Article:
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Summer Math Institute Celebrates Fourth Year

Image of teachers lined up with text "At what age did you decide to become a teacher?" at top and an age range 0-50 at the bottom, with teachers in corresponding lines.
Image of teachers lined up with the text “At what age did you decide to become a teacher?” at top and an age range 0-50 at the bottom, with teachers in corresponding lines.

From reading sheet music, to building skyscrapers, to determining the probability of a desired outcome, mathematics are central to life. For children grades 6-12 who are still discovering the principles, formulas and functions that will shape their futures, an innovative, creative and engaging mathematics education is critical.

Enter the Boise State Summer Math Institute. For the past three years, the Center for School Improvement, with support from math faculty in Boise State’s College of Arts and Sciences and faculty from the curriculum, instruction and foundational studies department in the College of Education, have been enriching the professional lives of about 400 Idaho mathematics educators by offering a yearly summer institute. In turn, this impacts tens of thousands of students in Idaho.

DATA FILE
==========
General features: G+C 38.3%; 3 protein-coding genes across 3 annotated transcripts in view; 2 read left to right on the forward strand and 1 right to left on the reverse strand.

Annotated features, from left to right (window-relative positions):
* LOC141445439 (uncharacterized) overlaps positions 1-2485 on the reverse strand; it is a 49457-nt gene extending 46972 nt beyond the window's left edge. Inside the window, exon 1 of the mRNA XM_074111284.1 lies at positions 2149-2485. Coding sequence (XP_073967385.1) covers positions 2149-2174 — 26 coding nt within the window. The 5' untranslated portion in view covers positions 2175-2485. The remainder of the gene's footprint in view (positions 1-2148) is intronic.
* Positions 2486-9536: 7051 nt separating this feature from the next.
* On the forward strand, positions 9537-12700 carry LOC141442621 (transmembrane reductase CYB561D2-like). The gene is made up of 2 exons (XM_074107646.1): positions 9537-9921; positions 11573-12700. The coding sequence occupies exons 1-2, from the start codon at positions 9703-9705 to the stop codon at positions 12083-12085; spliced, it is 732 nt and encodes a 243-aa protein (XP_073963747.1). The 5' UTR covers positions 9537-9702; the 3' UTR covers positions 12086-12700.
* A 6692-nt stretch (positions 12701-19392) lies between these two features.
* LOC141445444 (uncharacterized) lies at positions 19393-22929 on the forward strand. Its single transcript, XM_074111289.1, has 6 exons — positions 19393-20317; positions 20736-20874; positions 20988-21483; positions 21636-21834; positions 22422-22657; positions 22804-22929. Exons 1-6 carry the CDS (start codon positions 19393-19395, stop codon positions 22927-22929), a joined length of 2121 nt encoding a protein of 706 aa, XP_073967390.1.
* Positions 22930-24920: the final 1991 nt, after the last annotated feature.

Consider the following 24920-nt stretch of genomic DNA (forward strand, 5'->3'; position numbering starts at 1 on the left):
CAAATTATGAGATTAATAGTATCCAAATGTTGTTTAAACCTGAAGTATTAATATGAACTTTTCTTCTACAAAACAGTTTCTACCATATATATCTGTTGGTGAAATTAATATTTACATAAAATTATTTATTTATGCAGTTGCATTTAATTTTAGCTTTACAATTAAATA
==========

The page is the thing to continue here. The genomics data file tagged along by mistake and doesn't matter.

Through Modeling and Data Analysis Literacy (MoDAL) workshops and offerings from the Regional Math Center, local math teachers have found the program to have a significant impact on their success in teaching.

“MoDAL was the injection I needed to catalyze a change in my approach to teaching math,” said Joshua Mcconnell, a participating teacher with the Boise School District. “It challenged me as a professional to redefine my role as a teacher to a facilitator of learning. My students are more engaged and more willing to try challenging problems.”

This year, the fourth annual Boise State Math Institute will be held from Jun. 17-20, and will support 140 Idaho math educators. Funding for the Summer Math Institute comes from the Idaho State Department of Education and Idaho State Legislature.

“We are proud to offer high-quality mathematics professional development to teachers in Idaho. Providing teachers with an opportunity to learn, collaborate, and reflect improves retention in the profession, and student learning and achievement,” said Michele Carney, an associate professor of mathematics education.